1. What is The Wire?
The Wire is an independent, monthly music magazine covering a wide range of alternative, underground and non-mainstream musics. The Wire celebrates and interrogates the most visionary and inspiring, subversive and radical, marginalised and undervalued musicians on the planet, past and present, in the realms of avant rock, electronica, hiphop, new jazz, modern composition, traditional musics and beyond. Passionate, intelligent and provocative, The Wire wages war on the mundane and the mediocre. Its office is based in London, but it serves an international readership.
2. How old is The Wire?
The magazine was founded in 1982, primarily as a jazz and New Music magazine, with a brief to "unravel the mysteries of music and musicians for those who look for fundamental answers about the nature of music...". Between 1984-2000 it was owned by Naim Attallah's Namara Group. In December 2000 it was purchased in a management buy-out organised by the magazine's staff and has been run independently ever since.
3. Who is The Wire?
The magazine is run by a small, dedicated team of full-time staff, plus a large international roster of over 60 freelance writers, stationed at points across the globe. Acclaimed music critics and experts amongst our contributors include Kodwo Eshun, Biba Kopf, Ian Penman, Simon Reynolds, Mark Sinker and David Toop. 'Star' contributors have also included Brian Eno, Lee Ranaldo (Sonic Youth), Julian Cope, Greil Marcus, Robert Fripp, Jon Hassell, Robin Rimbaud, Paul Schütze and Howard Skempton.
4. What's The Wire's agenda?
There's no written constitution and no hardened music policy for inclusion or exclusion. The Wire seeks out the best current musics in, and between, all genres; and is committed to investigating music's past as well as its present and future. We are a 100 per cent independent operation, owned outright by the staff. There is no pressure from a publishing house to compromise our content, and we are at liberty to decide everything that's printed in our magazine - we won't let advertisers, record companies or press agents set the agenda.
5. How can I get hold of The Wire?
The magazine is available at all good newsagents and record shops in the UK - find a stockist here. Click here for distribution details. The magazine is also available at large retailers in the US and Japan like Tower, as well as selected, like-minded shops and newsagents in most European countries. The best way to get it is to subscribe: you receive your issues ahead of the street date, avoid import charges, and receive free CDs regularly.
A digital version of the magazine is available via Exact Editions on iPad, iPhone, Kindle Fire, Android and via your web browser. All print subscribers get automatic access to the digital version of the magazine. Current print subscribers can set up digital access here.
7. How do I submit a record for review?
All CDs, records, books, etc for inclusion in The Wire should be sent direct to our postal address. Downloads or streams of music for consideration for review can be sent to Deputy Editor Joseph Stannard (firstname.lastname@example.org). We can never guarantee to review or give feedback about any unsolicited material, but we check out everything that comes our way (and there's a lot of it). Send to individual writers as well if you like, but bear in mind that they may not receive packages for several months, or may not tell us they've received them (so we'll be none the wiser). All unsolicited items become property of The Wire: send at your own risk.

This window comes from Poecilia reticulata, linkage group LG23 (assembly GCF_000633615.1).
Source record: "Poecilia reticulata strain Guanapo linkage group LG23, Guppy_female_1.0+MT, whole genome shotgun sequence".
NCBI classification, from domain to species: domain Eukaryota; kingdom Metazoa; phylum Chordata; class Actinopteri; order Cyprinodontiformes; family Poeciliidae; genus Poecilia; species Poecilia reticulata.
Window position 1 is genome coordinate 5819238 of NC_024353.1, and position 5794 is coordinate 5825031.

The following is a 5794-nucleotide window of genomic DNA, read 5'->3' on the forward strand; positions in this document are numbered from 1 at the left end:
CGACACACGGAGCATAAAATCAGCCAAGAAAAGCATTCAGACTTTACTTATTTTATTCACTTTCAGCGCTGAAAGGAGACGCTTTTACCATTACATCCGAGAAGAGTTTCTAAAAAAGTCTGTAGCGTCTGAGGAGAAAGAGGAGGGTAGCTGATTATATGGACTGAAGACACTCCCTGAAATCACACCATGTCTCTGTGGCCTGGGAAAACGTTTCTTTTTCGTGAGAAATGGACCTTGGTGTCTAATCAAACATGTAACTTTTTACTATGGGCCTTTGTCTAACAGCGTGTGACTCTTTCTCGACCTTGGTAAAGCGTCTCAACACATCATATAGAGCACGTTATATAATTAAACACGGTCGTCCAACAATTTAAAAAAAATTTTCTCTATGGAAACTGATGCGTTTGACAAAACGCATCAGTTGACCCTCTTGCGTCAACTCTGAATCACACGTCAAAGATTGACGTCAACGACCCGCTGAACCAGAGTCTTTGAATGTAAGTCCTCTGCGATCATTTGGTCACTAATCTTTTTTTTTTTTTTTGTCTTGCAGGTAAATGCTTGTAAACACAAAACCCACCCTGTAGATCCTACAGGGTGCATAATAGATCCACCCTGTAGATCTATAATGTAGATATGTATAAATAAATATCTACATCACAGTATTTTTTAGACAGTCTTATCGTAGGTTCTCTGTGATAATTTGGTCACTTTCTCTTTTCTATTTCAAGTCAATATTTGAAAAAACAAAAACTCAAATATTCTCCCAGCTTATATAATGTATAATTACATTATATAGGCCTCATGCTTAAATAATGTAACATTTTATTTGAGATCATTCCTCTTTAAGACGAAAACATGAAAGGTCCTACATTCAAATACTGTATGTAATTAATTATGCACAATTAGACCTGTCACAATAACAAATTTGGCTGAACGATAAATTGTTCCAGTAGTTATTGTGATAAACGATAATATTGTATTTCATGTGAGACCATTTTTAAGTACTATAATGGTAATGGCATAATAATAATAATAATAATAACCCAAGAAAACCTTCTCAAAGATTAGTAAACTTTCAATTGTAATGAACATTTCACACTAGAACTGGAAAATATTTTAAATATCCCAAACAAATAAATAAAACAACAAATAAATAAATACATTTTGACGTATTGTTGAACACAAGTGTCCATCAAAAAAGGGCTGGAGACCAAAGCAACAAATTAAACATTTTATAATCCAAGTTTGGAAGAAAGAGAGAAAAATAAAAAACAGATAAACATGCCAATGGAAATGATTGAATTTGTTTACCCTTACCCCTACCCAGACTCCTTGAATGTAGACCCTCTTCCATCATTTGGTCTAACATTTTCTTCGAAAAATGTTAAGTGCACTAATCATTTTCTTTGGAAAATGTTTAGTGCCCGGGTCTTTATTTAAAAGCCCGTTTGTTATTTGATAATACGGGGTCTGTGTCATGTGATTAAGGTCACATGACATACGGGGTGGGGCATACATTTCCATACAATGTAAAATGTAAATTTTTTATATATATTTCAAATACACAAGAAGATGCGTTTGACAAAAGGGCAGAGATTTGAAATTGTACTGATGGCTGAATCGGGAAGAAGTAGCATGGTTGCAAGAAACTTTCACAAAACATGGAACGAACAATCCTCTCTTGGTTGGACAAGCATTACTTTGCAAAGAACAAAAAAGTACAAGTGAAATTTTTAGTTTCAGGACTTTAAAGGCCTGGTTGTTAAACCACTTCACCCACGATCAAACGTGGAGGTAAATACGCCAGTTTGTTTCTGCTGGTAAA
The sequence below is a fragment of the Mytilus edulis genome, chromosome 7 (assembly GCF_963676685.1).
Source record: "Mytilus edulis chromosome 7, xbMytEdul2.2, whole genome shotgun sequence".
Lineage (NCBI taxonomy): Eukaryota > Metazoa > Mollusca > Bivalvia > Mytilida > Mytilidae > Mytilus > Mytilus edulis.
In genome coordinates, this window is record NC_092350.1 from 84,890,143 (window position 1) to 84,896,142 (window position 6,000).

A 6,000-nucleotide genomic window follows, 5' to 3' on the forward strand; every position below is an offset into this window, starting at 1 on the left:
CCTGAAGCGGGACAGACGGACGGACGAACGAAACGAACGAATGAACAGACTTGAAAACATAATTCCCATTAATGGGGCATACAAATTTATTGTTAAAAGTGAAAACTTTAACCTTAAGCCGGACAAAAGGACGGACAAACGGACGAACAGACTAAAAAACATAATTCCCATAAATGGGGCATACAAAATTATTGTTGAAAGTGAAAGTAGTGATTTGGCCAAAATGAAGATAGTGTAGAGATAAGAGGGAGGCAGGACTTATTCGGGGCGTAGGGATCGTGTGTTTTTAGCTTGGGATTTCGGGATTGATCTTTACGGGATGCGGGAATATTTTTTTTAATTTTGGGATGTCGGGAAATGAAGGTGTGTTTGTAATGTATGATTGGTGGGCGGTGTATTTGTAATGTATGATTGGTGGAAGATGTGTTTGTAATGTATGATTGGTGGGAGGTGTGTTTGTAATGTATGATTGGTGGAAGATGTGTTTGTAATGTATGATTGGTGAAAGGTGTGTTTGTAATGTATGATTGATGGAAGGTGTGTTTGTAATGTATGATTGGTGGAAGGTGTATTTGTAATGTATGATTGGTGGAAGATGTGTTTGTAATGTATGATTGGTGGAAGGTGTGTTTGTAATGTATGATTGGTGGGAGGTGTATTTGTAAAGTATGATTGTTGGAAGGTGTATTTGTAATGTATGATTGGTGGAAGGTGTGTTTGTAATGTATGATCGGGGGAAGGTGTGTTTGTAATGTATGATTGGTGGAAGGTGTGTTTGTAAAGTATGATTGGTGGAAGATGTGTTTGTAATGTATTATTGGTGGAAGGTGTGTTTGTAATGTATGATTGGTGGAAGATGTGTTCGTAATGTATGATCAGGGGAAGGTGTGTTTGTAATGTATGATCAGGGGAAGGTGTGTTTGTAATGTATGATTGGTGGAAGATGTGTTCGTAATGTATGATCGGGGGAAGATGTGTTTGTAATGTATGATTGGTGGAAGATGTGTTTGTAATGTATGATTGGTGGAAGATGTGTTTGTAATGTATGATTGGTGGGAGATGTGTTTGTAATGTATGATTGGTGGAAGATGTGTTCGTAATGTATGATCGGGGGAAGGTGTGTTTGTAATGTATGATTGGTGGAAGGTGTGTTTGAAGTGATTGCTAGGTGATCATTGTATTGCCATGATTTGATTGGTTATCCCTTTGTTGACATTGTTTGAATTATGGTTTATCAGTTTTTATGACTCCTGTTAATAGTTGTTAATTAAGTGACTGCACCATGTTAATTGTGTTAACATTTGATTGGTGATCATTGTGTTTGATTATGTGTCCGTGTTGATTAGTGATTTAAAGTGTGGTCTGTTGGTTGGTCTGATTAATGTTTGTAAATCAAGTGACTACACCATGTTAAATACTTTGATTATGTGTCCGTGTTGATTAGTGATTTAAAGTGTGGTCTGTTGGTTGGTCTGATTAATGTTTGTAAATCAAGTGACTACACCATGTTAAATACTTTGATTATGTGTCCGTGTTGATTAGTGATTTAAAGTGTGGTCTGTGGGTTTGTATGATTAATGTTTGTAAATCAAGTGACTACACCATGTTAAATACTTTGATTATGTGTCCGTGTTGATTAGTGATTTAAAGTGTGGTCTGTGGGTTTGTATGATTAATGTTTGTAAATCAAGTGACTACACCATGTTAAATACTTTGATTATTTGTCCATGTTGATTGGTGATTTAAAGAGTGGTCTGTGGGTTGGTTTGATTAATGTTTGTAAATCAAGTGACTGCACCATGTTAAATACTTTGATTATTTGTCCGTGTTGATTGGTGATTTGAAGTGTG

8. How can I become a contributor to The Wire?
We are always interested in hearing from new writers. If you are interested in writing for the magazine on a freelance basis, contact the editor, Derek Walmsley (email@example.com), outlining any particular areas of interest, some suggested feature/review ideas, and enclosing some examples of your writing (either published or unpublished). We are always interested in submissions to our regular Global Ear section, a monthly report from a different town or city anywhere in the world.
All the portrait photography in The Wire is commissioned by our art director Ben Weaver. Live events photography is commissioned by Emily Bick, the magazine's Deputy Editor. So if you are a photographer interested in contributing to the magazine, drop a line to whichever seems most appropriate to the kind of work you do.
9. Do you publish writers' guidelines?
10. What are your monthly deadlines for news, reviews, etc?
For news and listings in the print magazine (Out There/Bitstream): normally two months in advance. For Reviews: we normally commission about 5-6 weeks before each issue appears. As a general rule, always send material as early as possible.
11. How do I advertise in The Wire magazine or on the website?
Click here to see our rate card.
12. What else does The Wire do?
The Wire exists in other forms on various digital channels and physical realms. We regularly host talks and take merchandise to festivals including Mutek (Montreal), Unsound (Krakow), CTM (Berlin), Semibreve (Braga), Tusk (Newcastle) and Supersonic (Birmingham), among others. We have also collaborated or worked closely with Aldeburgh, Lux, Cafe Oto, Resonance FM, among others.
The Wire has also published a number of books: Invisible Jukebox (Quartet 1997), Undercurrents: The Hidden Wiring Of Modern Music (Continuum 2002), The Wire Primers (Verso 2009) and No Regrets: Writings On Scott Walker (Orion 2012) and we have worked with Mark Pilkington's Strange Attractor on the collected comic strips of Savage Pencil: Trip Or Squeek's Big Amplifier (2012). The Wire also runs an online bookshop, which includes stock of books by our contributors, among others.